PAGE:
Walmart CEO says inflation and ‘higher prices are kind of with us’ but there’s hope for shoppers who want cheaper items

WALMART recently enjoyed better-than-expected sales figures – now the company’s CEO explained that the country’s inflation problems are also better than expected.

Walmart CEO Doug McMillon told a Goldman Sachs retail conference that he believes inflation in the U.S. should not lead to a massive economic downturn.

Walmart's CEO commented on the state of US inflation at a retail conference


Walmart’s CEO commented on the state of US inflation at a retail conferencePhoto credit: Getty
Walmart reported higher-than-expected grocery sales in its latest quarter


Walmart reported higher-than-expected grocery sales in its latest quarterPhoto credit: Getty

The CEO said he expects grocery store prices to be slightly lower in 2024.

However, he does not believe they will return to pre-pandemic levels.

Walmart is coming off a torrid quarter in which the brand saw a massive increase in consumer demand for groceries and e-commerce.

The CEO expects now-inflated prices to continue to prevail in the U.S. economy, but said an economic downturn is not likely.

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“Inflation and higher prices are kind of our thing,” McMillon said of the locked-in prices.

“We will see disinflation, but not all the way back to deflation.”

McMillon reiterated the company’s tremendous growth in food sales, poor numbers in discretionary spending.

Changing consumer behavior is leading to higher prices in certain segments.

“What we have seen in recent years has resulted in dry food [and] “Consumables have a pretty high two-year stack inflation number, and that’s coming down a little bit, but not much,” McMillon said.


McMillon and Walmart faced massive headwinds from the coronavirus lockdowns.

Rising gasoline prices, excess inventory and employment difficulties have been a headache for the brand in 2022.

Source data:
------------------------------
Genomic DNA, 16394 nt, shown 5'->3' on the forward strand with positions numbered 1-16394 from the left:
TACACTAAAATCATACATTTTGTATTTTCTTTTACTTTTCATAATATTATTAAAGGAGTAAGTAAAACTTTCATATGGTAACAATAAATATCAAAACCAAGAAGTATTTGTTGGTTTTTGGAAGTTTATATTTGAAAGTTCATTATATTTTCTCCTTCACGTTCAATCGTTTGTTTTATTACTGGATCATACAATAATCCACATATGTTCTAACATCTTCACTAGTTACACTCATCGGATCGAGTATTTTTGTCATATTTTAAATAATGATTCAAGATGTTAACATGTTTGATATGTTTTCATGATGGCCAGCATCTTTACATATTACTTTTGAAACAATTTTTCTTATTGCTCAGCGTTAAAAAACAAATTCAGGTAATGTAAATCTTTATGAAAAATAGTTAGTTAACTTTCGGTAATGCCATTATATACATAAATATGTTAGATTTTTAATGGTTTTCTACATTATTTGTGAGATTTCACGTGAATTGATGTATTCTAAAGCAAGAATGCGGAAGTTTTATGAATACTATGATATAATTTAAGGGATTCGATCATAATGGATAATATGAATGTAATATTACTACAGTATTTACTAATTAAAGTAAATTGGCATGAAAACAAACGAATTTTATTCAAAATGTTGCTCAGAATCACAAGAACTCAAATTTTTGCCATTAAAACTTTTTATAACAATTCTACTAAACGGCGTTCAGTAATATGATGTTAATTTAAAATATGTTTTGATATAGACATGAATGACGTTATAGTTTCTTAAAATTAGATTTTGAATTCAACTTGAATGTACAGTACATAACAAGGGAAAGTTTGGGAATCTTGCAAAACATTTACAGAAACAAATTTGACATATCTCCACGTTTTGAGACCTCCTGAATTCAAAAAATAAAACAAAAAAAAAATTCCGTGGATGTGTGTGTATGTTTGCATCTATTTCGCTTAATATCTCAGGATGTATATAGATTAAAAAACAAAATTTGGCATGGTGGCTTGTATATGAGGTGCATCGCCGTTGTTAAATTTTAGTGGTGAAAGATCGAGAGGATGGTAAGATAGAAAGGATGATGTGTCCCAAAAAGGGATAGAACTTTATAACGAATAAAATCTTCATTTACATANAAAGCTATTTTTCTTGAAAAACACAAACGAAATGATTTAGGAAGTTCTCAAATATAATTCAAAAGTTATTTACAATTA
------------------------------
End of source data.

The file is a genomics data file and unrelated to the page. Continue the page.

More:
But McMillon said the economic response to the problems appeared to have mitigated any potential spasms.

“Things are going better in the US than I would have expected at the beginning of the year,” he said.

“I was concerned about the level of inflation in categories like dry foods [and] Consumables – how that would impact discretionary purchases.”

McMillon said the company is focused heavily on addressing inventory and supply chain issues.

“I’ve been doing this for more than 32 years now and have never seen an opportunity to transform the supply chain as fundamentally as the one that’s right in front of us,” he said.

His comments came a day before the Federal Bureau of Labor Statistics released the latest consumer price index figures.


Rising gas prices weighed on consumers across the board last month, as gas prices pushed up the cost of goods by 3.7 percent in August.

August was the second consecutive month of rising inflation after several months of falling prices.

In December 2022, inflation rates rose to 6.5 percent.

However, core inflation – a measure that excludes volatile food and energy prices and is closely watched by economists who say it better reflects movements in the net economy – continued its downward trend.

The latest inflation numbers were the last before the Fed set new interest rates.

Economists expect national interest rates to stay the same after successive hikes, providing relief to consumers seeking to finance larger investments.

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Aila Slisco

Aila Slisco is a Dailynationtoday U.S. News Reporter based in London. His focus is on U.S. politics and the environment. He has covered climate change extensively, as well as healthcare and crime. Aila Slisco joined Dailynationtoday in 2023 from the Daily Express and previously worked for Chemist and Druggist and the Jewish Chronicle. He is a graduate of Cambridge University. Languages: English. You can get in touch with me by emailing:

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